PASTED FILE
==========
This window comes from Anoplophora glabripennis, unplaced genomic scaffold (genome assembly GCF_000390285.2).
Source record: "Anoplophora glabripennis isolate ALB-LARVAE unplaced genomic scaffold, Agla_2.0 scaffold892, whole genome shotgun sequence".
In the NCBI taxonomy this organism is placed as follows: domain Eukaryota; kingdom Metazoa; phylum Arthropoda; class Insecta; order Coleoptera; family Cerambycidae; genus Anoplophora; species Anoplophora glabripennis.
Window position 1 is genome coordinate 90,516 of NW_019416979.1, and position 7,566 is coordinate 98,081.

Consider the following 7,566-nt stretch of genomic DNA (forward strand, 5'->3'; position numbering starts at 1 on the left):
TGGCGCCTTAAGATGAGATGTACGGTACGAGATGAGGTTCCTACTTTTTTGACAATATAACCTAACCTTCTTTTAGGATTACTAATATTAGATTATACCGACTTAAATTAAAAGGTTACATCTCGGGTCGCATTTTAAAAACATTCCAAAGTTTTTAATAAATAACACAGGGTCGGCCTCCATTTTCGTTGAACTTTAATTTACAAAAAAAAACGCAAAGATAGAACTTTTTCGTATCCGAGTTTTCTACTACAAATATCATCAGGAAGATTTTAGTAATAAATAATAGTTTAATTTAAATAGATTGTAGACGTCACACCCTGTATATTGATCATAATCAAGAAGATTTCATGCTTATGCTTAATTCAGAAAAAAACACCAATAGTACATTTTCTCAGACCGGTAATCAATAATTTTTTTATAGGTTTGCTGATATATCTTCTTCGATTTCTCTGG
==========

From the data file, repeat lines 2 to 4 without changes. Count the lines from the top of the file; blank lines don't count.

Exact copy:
Source record: "Anoplophora glabripennis isolate ALB-LARVAE unplaced genomic scaffold, Agla_2.0 scaffold892, whole genome shotgun sequence".
In the NCBI taxonomy this organism is placed as follows: domain Eukaryota; kingdom Metazoa; phylum Arthropoda; class Insecta; order Coleoptera; family Cerambycidae; genus Anoplophora; species Anoplophora glabripennis.
Window position 1 is genome coordinate 90,516 of NW_019416979.1, and position 7,566 is coordinate 98,081.